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Google Gives Chrome Users Bookmarks to Go

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Super Duper Modulator
Staff member
By Richard Adhikari
TechNewsWorld
08/18/09 2:19 PM PT


Web surfers who regularly use multiple computers may be used to dealing with bookmark lists that don't match from one computer to another. Now Google has added a new feature to its Chrome browser that lets users access the same bookmarks, regardless of which PC they're using. However, security questions have arisen.


Google (Nasdaq: GOOG) on Tuesday announced a new feature that will let users of its Chrome browser sync bookmarks on multiple computers.

Announced only a few weeks after its developers began working on the project, sync is yet another round fired in a browser war that appears to be drawing in even more players.

However, it has also drawn some early criticism. A number of user complaints have sprung up, and there is some concern that the Sync feature could cause security problems.


Who's Got the Sync?
In announcing bookmark sync on its Chromium blog, Google explained that many users have several machines, and the new feature makes it easy to keep the same set of bookmarks on all of them.

The bookmarks are stored in the cloud with the user's Google Docs for easy access over the Web.

To activate the feature, users launch Google Chrome with the "-enable-sync" command-line flag, then set up sync from the Tools menu. Chrome will then upload and store bookmarks in the user's Google Account.

Sync will send added or changed bookmarks to the cloud and immediately broadcast them to all other computers for which the user has activated the bookmark feature.

The Sync Protocols
Sync uses XMPP, the eXtensible Messaging and Presence Protocol. An open, XML-based protocol originally aimed at instant messaging and buddy lists, it is the core protocol of the Jabber instant messaging and presence technology.

XMPP is used in Google Talk and free clients offered by Google, Nimbuzz and the Gismo project. It is also used in multiprotocol instant messengers such as iChat and Pidgin, and free dedicated clients such as Psi and Gajim. Google Wave's federation protocol is an open extension to the XMPP protocol.

Here's how Chome's sync feature uses XMPP: When a change occurs on one Google Chrome client, the infrastructure sends a tiny XMPP message to other clients on the Internet telling them to sync.

Sync Project Technical Details
Developers built a library that implements the client side of the sync protocol, as well as the Google server-side infrastructure for Chrome users. They had to use proprietary code from internal libraries that Google is beginning to open source.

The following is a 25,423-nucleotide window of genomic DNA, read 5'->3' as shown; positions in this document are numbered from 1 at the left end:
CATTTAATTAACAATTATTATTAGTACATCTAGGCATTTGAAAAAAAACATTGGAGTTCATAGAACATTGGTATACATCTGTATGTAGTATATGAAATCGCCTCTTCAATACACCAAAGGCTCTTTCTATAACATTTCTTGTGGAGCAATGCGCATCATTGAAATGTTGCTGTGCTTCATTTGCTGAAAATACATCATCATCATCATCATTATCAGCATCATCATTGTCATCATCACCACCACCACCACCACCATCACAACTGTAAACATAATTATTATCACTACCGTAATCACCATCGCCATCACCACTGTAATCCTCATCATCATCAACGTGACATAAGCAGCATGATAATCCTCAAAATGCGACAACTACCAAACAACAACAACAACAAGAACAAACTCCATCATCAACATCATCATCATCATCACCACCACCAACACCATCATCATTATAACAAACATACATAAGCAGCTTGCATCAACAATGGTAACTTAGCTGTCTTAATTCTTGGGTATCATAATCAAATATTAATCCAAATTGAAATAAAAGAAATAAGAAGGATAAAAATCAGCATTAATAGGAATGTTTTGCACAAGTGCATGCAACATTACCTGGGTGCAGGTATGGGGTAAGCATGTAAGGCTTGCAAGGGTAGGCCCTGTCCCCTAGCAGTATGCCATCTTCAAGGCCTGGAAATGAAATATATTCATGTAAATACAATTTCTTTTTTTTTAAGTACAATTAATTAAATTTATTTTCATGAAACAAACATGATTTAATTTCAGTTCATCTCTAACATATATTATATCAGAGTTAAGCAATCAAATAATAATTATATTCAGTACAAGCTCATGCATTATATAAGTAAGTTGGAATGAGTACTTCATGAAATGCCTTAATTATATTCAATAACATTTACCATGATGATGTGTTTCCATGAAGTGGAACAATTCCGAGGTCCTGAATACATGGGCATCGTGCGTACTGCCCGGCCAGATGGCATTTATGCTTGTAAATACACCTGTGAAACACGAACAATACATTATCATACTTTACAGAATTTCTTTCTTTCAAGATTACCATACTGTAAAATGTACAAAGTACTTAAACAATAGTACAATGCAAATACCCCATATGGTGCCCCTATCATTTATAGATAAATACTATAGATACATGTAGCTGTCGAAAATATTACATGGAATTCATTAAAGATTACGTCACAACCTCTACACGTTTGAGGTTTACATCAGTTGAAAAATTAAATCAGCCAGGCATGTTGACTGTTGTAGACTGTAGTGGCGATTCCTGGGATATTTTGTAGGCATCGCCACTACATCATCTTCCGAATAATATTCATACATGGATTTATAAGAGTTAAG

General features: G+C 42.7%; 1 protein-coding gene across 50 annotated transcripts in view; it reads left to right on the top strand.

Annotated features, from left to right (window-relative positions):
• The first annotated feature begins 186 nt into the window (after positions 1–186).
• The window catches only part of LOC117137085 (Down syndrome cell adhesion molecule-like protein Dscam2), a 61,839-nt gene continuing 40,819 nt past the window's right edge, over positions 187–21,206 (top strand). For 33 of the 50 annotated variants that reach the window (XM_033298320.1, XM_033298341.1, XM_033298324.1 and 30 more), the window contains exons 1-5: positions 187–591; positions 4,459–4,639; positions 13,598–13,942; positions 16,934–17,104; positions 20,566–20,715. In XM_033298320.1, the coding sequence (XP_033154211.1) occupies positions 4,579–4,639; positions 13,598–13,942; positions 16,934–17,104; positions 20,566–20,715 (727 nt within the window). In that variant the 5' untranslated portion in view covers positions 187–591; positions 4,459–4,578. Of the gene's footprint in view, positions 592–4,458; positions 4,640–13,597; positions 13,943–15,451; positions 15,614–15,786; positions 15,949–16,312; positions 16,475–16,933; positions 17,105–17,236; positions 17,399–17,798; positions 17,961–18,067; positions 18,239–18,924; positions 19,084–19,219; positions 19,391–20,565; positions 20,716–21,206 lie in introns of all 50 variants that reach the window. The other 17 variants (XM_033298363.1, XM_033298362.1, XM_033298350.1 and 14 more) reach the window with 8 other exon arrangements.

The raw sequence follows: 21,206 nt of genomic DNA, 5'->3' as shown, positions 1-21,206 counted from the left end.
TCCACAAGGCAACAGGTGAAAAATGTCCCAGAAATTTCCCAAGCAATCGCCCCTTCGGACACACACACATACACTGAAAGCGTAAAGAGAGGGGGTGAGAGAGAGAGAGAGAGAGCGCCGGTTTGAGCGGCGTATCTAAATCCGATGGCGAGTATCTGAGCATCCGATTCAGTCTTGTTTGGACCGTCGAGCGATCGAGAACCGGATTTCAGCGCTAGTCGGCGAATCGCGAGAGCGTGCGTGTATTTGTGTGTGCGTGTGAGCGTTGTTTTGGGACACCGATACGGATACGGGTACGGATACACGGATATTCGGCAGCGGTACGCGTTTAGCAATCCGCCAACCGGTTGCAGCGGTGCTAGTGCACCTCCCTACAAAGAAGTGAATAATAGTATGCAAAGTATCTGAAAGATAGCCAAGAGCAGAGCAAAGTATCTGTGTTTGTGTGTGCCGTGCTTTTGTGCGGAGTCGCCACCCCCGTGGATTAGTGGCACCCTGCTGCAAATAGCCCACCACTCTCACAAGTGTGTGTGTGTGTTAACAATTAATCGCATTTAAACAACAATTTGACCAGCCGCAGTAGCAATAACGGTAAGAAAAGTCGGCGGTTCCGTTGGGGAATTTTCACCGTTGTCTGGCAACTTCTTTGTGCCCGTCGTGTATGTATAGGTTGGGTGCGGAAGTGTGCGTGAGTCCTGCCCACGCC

Sync may be extended to other data types in the future.

Changes users make to their bookmarks while offline will be reflected on all of their sync-enabled computers when the computer used to make the adjustments goes online again.

The feature will be able to resolve bookmark data conflicts on the client without prompting the user.

Early Sync Users Comments
Firing up the sync feature is not quite as simple as Google makes it out to be, according to several users who have reported problems.

The Chromium project Web site displayed two complaints on Issue #19573, about errors signing in, when checked for this story.

"My Google password is obviously correct as I sign in with Gmail etc. without a problem," a poster going by the name of "kaushikgopal" wrote. "I am, however, behind a proxy server in my office, and just wondering out loud if this new feature doesn't play nice with the whole auto authentication thing (NTLM)?"

"The same happens to me!" wrote parosa. "Chrome Sync Bookmarks gives me the error 'username and password incorrect.' I am behind a proxy. This proxy blocks Google Talk. I have read somewhere that Sync Bookmarks uses the same technology as Google Talk."

Logging issue #19590, Forster Michael wrote that nothing happened when he followed the steps outlined by Google to sync his bookmarks. He was one of three people affected by this problem at this story's writing.

"I can confirm this on Windows XP and Vista, Chromium version 23600," wrote Dan Burd, another user.

"It's broken in 4e.0.202.0 (23619) too," munouzin wrote. Munouzin enabled logging and "--enable-sync," but the system reports a line at startup and reports an error whenever the sync feature is triggered, the user wrote.

Is Sync Safe?
While the sync feature is an interesting concept, it also raises several questions about security.

This feature embodies one of the most compelling aspects of the thin client idea -- that users can work on multiple devices simultaneously and access their work on any of them without losing their place in an application or project, said Rob Enderle, principal analyst at the Enderle Group.

However, that is a security problem.

"With this method, Google or someone else could log in as you and stay resident, watching everything you're doing, and you'd never know it," Enderle told TechNewsWorld. "With single log-on, no one else can be active while you are, or you'd know about it."

Sync's ability to update bookmarks on other clients without prompting the user for permission was criticized by both Enderle and Randy Abrams, director of technical education at security vendor ESET.

It's unsafe not let users have the option of being prompted to sync the bookmarks every time a change is made, he told TechNewsWorld. "That tells me Google can do their times tables a million times and not figure out that one times one equals one."

Google would not comment on the security issues.

"I'm not sure if you saw our announcement on the Chromium blog, but that should give you some more information about the feature," spokesperson Eitan Bencuya told TechNewsWorld.
 
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